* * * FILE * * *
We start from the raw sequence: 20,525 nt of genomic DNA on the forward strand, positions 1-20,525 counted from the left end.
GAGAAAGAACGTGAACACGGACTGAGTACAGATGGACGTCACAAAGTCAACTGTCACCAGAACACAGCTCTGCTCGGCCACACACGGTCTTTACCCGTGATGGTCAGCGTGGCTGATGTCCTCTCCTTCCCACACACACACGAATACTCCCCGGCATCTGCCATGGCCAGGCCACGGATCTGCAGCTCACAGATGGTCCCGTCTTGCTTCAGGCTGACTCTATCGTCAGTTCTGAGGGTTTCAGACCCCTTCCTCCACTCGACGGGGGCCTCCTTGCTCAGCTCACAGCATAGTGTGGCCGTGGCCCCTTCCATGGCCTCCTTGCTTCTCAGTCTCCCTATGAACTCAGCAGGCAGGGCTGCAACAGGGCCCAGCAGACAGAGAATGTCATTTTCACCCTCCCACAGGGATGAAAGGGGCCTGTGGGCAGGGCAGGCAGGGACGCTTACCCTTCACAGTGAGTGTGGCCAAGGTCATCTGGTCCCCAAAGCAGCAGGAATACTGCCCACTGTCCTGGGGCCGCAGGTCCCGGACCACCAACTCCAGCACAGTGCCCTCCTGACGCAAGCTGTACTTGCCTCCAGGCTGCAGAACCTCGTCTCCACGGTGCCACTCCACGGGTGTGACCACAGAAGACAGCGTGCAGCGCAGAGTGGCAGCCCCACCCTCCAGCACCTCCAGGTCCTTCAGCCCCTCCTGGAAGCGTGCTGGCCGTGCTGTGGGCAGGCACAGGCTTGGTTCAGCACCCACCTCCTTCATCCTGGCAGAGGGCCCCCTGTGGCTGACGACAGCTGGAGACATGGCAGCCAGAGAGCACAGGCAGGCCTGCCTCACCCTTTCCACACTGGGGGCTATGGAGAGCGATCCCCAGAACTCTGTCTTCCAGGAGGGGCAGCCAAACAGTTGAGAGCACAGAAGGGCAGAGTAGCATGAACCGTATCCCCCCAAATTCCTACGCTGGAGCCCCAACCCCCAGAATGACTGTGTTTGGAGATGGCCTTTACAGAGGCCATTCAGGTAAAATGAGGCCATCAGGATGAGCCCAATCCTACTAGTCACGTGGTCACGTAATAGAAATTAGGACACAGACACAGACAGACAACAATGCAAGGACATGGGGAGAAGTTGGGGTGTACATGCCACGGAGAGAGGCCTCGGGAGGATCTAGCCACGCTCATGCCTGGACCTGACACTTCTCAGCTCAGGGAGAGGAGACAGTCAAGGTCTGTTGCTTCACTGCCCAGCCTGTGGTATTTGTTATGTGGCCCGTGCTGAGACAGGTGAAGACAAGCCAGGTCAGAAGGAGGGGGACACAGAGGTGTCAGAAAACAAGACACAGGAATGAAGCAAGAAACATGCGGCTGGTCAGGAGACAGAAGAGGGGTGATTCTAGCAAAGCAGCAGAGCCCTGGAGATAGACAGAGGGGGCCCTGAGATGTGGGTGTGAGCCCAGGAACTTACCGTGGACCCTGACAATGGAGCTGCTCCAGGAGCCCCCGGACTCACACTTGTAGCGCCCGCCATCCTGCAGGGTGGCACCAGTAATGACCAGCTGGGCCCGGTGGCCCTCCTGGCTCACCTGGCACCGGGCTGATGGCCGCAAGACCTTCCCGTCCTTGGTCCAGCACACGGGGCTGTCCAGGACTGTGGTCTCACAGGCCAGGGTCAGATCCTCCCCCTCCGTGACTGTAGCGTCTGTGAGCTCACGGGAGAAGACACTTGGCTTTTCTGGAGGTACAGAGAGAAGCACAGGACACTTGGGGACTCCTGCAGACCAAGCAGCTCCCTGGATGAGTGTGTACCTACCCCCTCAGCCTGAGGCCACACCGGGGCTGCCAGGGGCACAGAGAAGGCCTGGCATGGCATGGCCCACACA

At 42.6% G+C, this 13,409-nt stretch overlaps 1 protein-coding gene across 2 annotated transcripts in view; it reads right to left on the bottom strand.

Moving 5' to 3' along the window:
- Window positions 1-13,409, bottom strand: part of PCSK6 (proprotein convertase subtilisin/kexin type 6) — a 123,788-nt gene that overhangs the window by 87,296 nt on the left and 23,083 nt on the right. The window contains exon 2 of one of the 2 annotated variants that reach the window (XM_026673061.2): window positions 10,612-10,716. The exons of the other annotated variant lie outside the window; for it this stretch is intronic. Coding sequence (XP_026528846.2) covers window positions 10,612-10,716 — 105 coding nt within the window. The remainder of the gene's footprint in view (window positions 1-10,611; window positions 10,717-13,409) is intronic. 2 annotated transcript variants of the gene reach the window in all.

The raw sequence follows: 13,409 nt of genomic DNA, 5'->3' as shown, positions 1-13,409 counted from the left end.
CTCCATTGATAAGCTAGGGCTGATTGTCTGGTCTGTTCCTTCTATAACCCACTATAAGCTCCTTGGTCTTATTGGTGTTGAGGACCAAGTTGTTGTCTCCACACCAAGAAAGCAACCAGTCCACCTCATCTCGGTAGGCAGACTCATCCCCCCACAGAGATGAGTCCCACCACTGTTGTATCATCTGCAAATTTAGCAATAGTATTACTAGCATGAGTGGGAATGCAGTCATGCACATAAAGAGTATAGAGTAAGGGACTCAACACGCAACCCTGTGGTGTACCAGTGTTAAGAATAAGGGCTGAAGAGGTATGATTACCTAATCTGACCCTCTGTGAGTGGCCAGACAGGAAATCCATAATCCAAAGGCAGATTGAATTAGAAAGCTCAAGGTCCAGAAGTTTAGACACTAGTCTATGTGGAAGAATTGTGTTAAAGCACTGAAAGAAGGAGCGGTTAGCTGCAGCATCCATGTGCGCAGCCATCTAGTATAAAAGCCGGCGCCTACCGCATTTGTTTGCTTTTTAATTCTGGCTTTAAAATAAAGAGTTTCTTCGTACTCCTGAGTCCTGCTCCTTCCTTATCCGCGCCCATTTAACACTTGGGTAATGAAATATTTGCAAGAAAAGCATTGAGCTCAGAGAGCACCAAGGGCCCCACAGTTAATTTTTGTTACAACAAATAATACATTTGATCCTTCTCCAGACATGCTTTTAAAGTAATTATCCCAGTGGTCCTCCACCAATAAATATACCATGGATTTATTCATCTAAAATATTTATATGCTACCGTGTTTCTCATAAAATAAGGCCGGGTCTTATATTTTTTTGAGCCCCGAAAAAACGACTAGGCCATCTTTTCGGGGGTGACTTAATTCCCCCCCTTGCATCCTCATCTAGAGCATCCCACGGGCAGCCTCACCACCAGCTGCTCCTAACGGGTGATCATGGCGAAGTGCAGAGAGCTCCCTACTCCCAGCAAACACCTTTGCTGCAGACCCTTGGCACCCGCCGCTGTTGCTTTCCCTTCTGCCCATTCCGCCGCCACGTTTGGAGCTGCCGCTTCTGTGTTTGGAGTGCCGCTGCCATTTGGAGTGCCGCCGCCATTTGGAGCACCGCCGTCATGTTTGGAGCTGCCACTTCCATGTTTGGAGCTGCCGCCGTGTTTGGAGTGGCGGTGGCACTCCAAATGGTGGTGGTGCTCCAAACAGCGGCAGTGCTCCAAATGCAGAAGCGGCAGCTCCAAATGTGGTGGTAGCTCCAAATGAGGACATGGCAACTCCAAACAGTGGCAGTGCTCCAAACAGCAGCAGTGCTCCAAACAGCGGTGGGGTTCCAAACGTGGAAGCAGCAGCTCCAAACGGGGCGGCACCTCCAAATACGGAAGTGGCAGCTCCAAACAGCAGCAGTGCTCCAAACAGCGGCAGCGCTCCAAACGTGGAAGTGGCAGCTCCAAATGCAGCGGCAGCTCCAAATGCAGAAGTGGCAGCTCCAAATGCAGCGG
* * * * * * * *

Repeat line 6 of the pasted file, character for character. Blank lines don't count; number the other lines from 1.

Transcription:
The raw sequence follows: 13,409 nt of genomic DNA, 5'->3' as shown, positions 1-13,409 counted from the left end.